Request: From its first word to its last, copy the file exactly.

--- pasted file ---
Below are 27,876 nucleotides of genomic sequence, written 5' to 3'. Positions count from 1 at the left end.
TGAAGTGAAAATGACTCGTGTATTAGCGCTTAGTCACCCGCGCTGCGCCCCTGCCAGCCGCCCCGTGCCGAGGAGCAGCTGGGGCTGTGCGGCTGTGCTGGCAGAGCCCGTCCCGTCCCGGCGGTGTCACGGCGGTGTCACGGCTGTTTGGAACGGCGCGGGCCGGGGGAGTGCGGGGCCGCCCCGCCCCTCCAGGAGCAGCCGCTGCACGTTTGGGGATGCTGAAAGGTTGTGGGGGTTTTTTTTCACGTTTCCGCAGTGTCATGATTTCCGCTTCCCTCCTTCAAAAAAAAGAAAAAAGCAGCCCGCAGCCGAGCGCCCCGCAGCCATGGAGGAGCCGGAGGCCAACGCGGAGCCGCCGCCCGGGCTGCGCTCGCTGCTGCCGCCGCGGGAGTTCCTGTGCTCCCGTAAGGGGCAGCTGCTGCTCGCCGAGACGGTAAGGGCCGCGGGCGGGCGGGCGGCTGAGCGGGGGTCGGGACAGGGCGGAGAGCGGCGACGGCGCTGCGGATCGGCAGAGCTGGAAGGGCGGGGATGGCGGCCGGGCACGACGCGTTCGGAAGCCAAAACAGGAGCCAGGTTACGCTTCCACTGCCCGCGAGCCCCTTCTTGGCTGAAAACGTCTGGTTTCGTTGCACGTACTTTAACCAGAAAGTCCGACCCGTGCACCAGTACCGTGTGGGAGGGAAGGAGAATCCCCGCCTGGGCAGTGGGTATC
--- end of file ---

Below are 27,876 nucleotides of genomic sequence, written 5' to 3'. Positions count from 1 at the left end.
TGAAGTGAAAATGACTCGTGTATTAGCGCTTAGTCACCCGCGCTGCGCCCCTGCCAGCCGCCCCGTGCCGAGGAGCAGCTGGGGCTGTGCGGCTGTGCTGGCAGAGCCCGTCCCGTCCCGGCGGTGTCACGGCGGTGTCACGGCTGTTTGGAACGGCGCGGGCCGGGGGAGTGCGGGGCCGCCCCGCCCCTCCAGGAGCAGCCGCTGCACGTTTGGGGATGCTGAAAGGTTGTGGGGGTTTTTTTTCACGTTTCCGCAGTGTCATGATTTCCGCTTCCCTCCTTCAAAAAAAAGAAAAAAGCAGCCCGCAGCCGAGCGCCCCGCAGCCATGGAGGAGCCGGAGGCCAACGCGGAGCCGCCGCCCGGGCTGCGCTCGCTGCTGCCGCCGCGGGAGTTCCTGTGCTCCCGTAAGGGGCAGCTGCTGCTCGCCGAGACGGTAAGGGCCGCGGGCGGGCGGGCGGCTGAGCGGGGGTCGGGACAGGGCGGAGAGCGGCGACGGCGCTGCGGATCGGCAGAGCTGGAAGGGCGGGGATGGCGGCCGGGCACGACGCGTTCGGAAGCCAAAACAGGAGCCAGGTTACGCTTCCACTGCCCGCGAGCCCCTTCTTGGCTGAAAACGTCTGGTTTCGTTGCACGTACTTTAACCAGAAAGTCCGACCCGTGCACCAGTACCGTGTGGGAGGGAAGGAGAATCCCCGCCTGGGCAGTGGGTATC